PayalSamirWeddingHighlights-91 (1)

How we got the shot: In action

A quick look at some of our images and deets on how we got the shot

Creating beautiful and everlasting images for our couples and families is what we do. No matter what the situation or circumstance, it is THE job. Whether it’s a ritual we’ve shot a hundred times before like the chooda ceremony, haldi or the baraat or an emotional moment like the vidaai where we have to be extremely sensitive while taking a photograph, no matter the situation, it’s on us to create distinctive images every time. It’s the perspective of the photographer that makes the mundane extraordinary.

Even when you get a gorgeous location or a grand entry with fireworks, you have to be at the right place and the right time with the right camera and settings to get that shot. And if we know one thing about Indian weddings, it’s that things are often chaotic and unpredictable. How we get that perfect image is through a presence of mind, a good knowledge of our cameras and the ability to adapt quickly to changing situations. In one of our previous posts, we took you behind the scenes of some of our images and spoke about what we did to get the final result. In this post, we are going to do the same. We will talk about a few of the images we have captured over the past few months and tell you how we got there.

Starry Entry

Paayal and Samir made a point to enter big in all of their wedding functions, but this one on their reception night took the cake! We knew there would be fireworks because as all good wedding photographers should, we already had a discussion with the wedding planners and the couple beforehand to know about any big planned moments. But the key was to get the fireworks, the people and the dancing couple all together in one frame at the right moment. We waited until Paayal and Samir had passed all the fireworks so that it would make for a fantastic background and not distract from the couple. And then it was just a matter of getting the right expressions in the frame.

How we got the shot: Shot by Arjun Kartha on Fujifilm XT3 with an 8-16mm lens at 8mm f/3.2, shutter speed 1/400 sec and ISO 2500.

A change of perspective

Indian bride kaleera

We have shot this ritual many many times before. And it usually goes the same way – the bride stands while her unmarried friends/sisters kneel down and wait for a piece of kaleera to fall on them. Sanya decided to stand on a chair to perform the ritual, so the top-down shot wasn’t an option. And that gave us a reason to try something different. The photographer, Nikhil, decided it would be a good idea to turn the camera upwards and capture the moment from the point of view of the person on whom the kaleera might fall. And that gave us this amazing image!

How we got the shot: Shot by Nikhil Mishra on Nikon D850 with a 14-24 lens at 14mm f/2.8, ISO 320 and shutter speed 1/1000 sec.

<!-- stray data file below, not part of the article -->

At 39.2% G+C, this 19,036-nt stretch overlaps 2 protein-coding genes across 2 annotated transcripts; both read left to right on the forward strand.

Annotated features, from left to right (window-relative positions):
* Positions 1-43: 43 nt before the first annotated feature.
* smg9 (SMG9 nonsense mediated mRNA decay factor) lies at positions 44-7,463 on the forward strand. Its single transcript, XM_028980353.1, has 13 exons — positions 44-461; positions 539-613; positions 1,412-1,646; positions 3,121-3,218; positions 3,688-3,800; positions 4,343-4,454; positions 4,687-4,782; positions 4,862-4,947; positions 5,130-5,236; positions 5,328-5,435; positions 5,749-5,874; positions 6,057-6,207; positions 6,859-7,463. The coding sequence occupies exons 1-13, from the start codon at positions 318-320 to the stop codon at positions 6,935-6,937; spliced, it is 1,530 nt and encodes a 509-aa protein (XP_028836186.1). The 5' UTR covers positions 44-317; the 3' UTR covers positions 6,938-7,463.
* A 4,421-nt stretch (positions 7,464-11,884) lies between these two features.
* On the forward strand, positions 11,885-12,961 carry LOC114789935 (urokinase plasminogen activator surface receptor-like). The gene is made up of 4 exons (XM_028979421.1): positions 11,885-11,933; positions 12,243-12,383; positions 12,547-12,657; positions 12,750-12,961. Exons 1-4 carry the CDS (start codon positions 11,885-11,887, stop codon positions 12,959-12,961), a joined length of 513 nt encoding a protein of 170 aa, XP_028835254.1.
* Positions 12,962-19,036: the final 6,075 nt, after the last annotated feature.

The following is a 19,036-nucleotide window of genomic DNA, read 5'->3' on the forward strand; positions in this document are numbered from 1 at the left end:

Men in action

Arjun’s baraat was different from the ones we’ve shot in the sense that there was no horse or a carriage. He was walking along with his family and friends during the procession. Now we all know that a thousand things are going on during a baraat. There are so many things happening that it’s hard to keep track of who’s who and where. Which is where the keen eye of our photographer Paras came in. He noticed this incredible moment where the groom, his friend and the dholwala made for a perfect frame.

How we got the shot: Shot by Paras Batra on Nikon D4 with a 24-70 lens at 24mm f/2.8, shutter speed 1/160sec and ISO 500.

Flower Shower

Varsha’s haldi ceremony was followed by a colourful holi party with family and friends. There was so much chaos and running around that it was near impossible to plan anything. But like we have said a lot, it’s important to keep your eyes and ears open during a wedding. We saw a plate of colours and flower petals and anticipated that Varsha was going to twirl around with the plate. So we got our cameras ready, picked a spot and waited for it to happen. And voila! We have a beautiful image of our bride.

How we got the shot: Shot by Nikhil Mishra on Nikon D850 with a 24-70 lens at 24mm f/2.8, shutter speed 1/2000 sec and ISO 80.

Tearful Farewell

Vidaais are incredibly emotional affairs in Indian weddings. And it’s important to be respectful of the family’s emotions while also making sure that we capture the story. Sanya’s vidaai was a very emotionally charged affair with everyone crying because their beloved daughter was saying goodbye. When she hugged her father just outside their home, this shot was captured. We had already anticipated this moment, now we just had to decide the framing, composition, focus, lighting and all of that. Our photographer decided to focus on the anguish of the bride and so he killed all the other ambient light except for the bokeh in the background. The focus on just the bride’s face and cutting out on other distracting elements makes this image more powerful.

How we got the shot: Shot by Nikhil Mishra on Nikon D850 with a 35mm lens at f/1.8, ISO 800 and shutter speed 1/500 sec.

It’s always a challenge to create something new and unique at a wedding and one that we welcome happily. Nothing gets our creative juices flowing like the drive to create special images for our couples and their families. If there are any other images you would like us to go into detail, please comment and let us know! We would also love to hear your behind-the-scenes stories!

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